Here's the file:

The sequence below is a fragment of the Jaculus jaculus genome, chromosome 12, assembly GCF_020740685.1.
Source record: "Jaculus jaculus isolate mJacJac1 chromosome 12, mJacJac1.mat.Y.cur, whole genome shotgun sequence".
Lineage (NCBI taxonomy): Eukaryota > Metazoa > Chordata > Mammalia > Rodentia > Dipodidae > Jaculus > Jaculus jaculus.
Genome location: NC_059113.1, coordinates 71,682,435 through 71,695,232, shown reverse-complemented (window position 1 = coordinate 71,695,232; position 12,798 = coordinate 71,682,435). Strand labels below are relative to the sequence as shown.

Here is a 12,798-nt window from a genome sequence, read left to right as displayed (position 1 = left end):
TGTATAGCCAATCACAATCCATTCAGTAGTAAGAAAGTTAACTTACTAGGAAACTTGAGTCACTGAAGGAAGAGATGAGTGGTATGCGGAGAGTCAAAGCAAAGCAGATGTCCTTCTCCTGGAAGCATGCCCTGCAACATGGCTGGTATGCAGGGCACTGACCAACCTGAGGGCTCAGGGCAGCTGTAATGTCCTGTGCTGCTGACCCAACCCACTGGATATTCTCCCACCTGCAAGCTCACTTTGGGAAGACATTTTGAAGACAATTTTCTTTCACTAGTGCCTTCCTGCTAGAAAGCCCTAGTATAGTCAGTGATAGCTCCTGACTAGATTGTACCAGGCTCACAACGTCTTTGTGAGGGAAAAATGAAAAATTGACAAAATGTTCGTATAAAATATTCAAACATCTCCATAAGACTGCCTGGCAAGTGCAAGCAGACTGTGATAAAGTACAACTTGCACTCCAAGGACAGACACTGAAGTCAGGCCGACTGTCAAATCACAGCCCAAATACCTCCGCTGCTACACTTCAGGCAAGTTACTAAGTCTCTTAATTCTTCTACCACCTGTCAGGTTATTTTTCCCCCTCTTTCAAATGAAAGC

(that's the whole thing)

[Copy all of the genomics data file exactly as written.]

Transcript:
The sequence below is a fragment of the Jaculus jaculus genome, chromosome 12, assembly GCF_020740685.1.
Source record: "Jaculus jaculus isolate mJacJac1 chromosome 12, mJacJac1.mat.Y.cur, whole genome shotgun sequence".
Lineage (NCBI taxonomy): Eukaryota > Metazoa > Chordata > Mammalia > Rodentia > Dipodidae > Jaculus > Jaculus jaculus.
Genome location: NC_059113.1, coordinates 71,682,435 through 71,695,232, shown reverse-complemented (window position 1 = coordinate 71,695,232; position 12,798 = coordinate 71,682,435). Strand labels below are relative to the sequence as shown.

Here is a 12,798-nt window from a genome sequence, read left to right as displayed (position 1 = left end):
TGTATAGCCAATCACAATCCATTCAGTAGTAAGAAAGTTAACTTACTAGGAAACTTGAGTCACTGAAGGAAGAGATGAGTGGTATGCGGAGAGTCAAAGCAAAGCAGATGTCCTTCTCCTGGAAGCATGCCCTGCAACATGGCTGGTATGCAGGGCACTGACCAACCTGAGGGCTCAGGGCAGCTGTAATGTCCTGTGCTGCTGACCCAACCCACTGGATATTCTCCCACCTGCAAGCTCACTTTGGGAAGACATTTTGAAGACAATTTTCTTTCACTAGTGCCTTCCTGCTAGAAAGCCCTAGTATAGTCAGTGATAGCTCCTGACTAGATTGTACCAGGCTCACAACGTCTTTGTGAGGGAAAAATGAAAAATTGACAAAATGTTCGTATAAAATATTCAAACATCTCCATAAGACTGCCTGGCAAGTGCAAGCAGACTGTGATAAAGTACAACTTGCACTCCAAGGACAGACACTGAAGTCAGGCCGACTGTCAAATCACAGCCCAAATACCTCCGCTGCTACACTTCAGGCAAGTTACTAAGTCTCTTAATTCTTCTACCACCTGTCAGGTTATTTTTCCCCCTCTTTCAAATGAAAGC